Benefits at a glance
• More than doubles the performance of an existing filtration system without the need for additional investments.
• Is not subject to biodynamic instability and will never allow untreated water to pass the filter.
• Substantially lowers chlorine oxidation demand by up to 50 percent.
• Lowers backwash water demand by an average of 50 percent.
• Is expected to last for the life of the filtration system.
• Provides quick return on investment.
How to use
Replacing sand with AFM is simple, but it’s not a matter of just dumping it into the filter chamber.
First, check how much sand is required for the filter in question. Next calculate how much AFM is needed – because AFM has a lower bulk density, the quantity needed is reduced by 15%, or 85% of sand required. For example, if a filter requires 100 pounds of sand, add 85 pounds of AFM.
For filters of diameter smaller than 31 inches, add AFM in the following quantities: 50% AFM Grade 1 and 50% of AFM Grade 2. See accompanying graphic above.
For filters of diameter larger than 31 inches, add 50% Grade 1, 25% Grade 2, and 25% Grade 3.
Before filling the filter, check for damaged filter laterals. Half fill the filter with water to protect the laterals. Fill up the filter with AFM grades as determined above. The filter is ready. After installation, allow AFM to soak to get it wet or run pool equipment on filtration for 24 hours. Backwash after 24 hours. Backwash filter at least once a week.
Regenerative Media Filters
Regenerative media filters typically use perlite (or DE) as their filter medium and are capable of filtering dirt particles in the 1-to-5-micron range. Compared to the filtration capability of traditional sand filters in the 15-to-20-micron range, their filtration capability is excellent. They work by trapping particles on the surface of flexible tubes coated with perlite. When the perlite becomes
How to use AFM loaded, regenerative media filters regenerate by bumping, a process in which no water is lost.
Perlite is added to the filter through a slurry funnel. Then pool water is added into the tank and the perlite and water move toward outlet tubes, covered with polyester fabric, which becomes coated with the perlite medium, referred to as the precoat cycle. Water exiting from the perlitecoated filter is then clear, and filtration has begun.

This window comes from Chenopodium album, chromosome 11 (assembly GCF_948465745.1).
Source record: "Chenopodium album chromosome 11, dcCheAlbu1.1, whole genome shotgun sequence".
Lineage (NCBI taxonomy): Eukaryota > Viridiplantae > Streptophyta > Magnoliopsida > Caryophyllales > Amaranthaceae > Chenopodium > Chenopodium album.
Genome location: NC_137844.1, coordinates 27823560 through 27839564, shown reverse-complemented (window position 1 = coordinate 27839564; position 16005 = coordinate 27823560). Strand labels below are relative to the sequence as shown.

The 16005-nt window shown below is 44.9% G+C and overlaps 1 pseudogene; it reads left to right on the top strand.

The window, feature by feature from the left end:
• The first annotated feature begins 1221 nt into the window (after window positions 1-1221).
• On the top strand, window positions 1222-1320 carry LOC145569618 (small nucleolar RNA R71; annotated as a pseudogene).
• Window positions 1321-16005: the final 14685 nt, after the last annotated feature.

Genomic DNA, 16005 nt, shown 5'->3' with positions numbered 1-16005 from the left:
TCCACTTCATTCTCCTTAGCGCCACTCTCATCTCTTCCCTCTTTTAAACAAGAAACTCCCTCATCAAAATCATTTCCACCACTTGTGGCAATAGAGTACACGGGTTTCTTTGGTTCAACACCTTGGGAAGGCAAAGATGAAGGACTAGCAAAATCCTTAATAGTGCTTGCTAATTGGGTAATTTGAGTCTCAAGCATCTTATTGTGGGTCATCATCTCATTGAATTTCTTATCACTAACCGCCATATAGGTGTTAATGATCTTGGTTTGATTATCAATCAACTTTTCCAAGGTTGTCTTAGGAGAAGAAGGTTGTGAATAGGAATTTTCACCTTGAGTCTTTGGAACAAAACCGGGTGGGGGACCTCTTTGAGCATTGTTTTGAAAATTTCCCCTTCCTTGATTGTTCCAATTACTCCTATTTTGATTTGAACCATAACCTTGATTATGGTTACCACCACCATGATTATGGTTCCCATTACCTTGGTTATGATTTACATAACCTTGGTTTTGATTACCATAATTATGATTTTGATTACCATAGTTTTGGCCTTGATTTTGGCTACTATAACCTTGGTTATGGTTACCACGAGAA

Dirt particles collected by the perlite causes the pressure of the circulation pump to rise. This causes a bumping cycle to begin, where the outlet tubes covered with the perlite to shake the perlite off, which remixes the perlite back into the chamber before they re-adhere to the tubes with differently arranged perlite, which, though dirty, is still highly effective at filtering tiny particles.
After numerous cycles of filtering, bumping, and pre-coating, eventually a point is reached where even after a bumping cycle the pressure required to push more water through the filter is too great. At this point, it becomes necessary to dump out the entire slurry of water and dirty perlite in the tank, replace it with new, and the cycle begins again.
Among the greatest advantage of regenerative media filters is their filtration capability. Water filtered by regenerative media filters is truly crystal clear. Further, because they are capable of filtering exceptionally fine particles, users frequently report lower chemical use.
The other great advantage is in water savings, which is a big bonus, particularly in drought-prone regions. Backwashing the filter is not a part of routine maintenance. Rather, once the filter pressure becomes too great, and it is time to replace the perlite, only the volume of water of the filter tank is dumped. That water loss is much less than what is lost in backwashing, or in hosing a cartridge.
Commonly reported disadvantages include the upfront sticker price, which is certainly higher than traditional sand filters.
Secondly, they also require routine perlite replacements after several cycles of use. Compared to sand, which can last for years, some may find this a disadvantage.
Finally, they aren’t a great fit with high oil content. With highly used outdoor commercial pools, where the water sees a lot of sunscreen, regenerative media filters may not be the best option. Oils and lotions tend to cake the perlite, which will result in more frequent dumping cycles.
Cartridge filters offer numerous advantages over sand and DE in that they are easy to maintain, ecofriendly in that they are water savers, and are easily replaced once they have reached their end of their useful life.
But not all cartridges are created equally, and knowing a bit about the components of a cartridge filter may help facilitate understanding which cartridges have superior filtration ability, durability, and provide greater energy savings.
The main components of a filter cartridge are the core, the filtration medium (fabric), the end caps, and the bands that hold them together.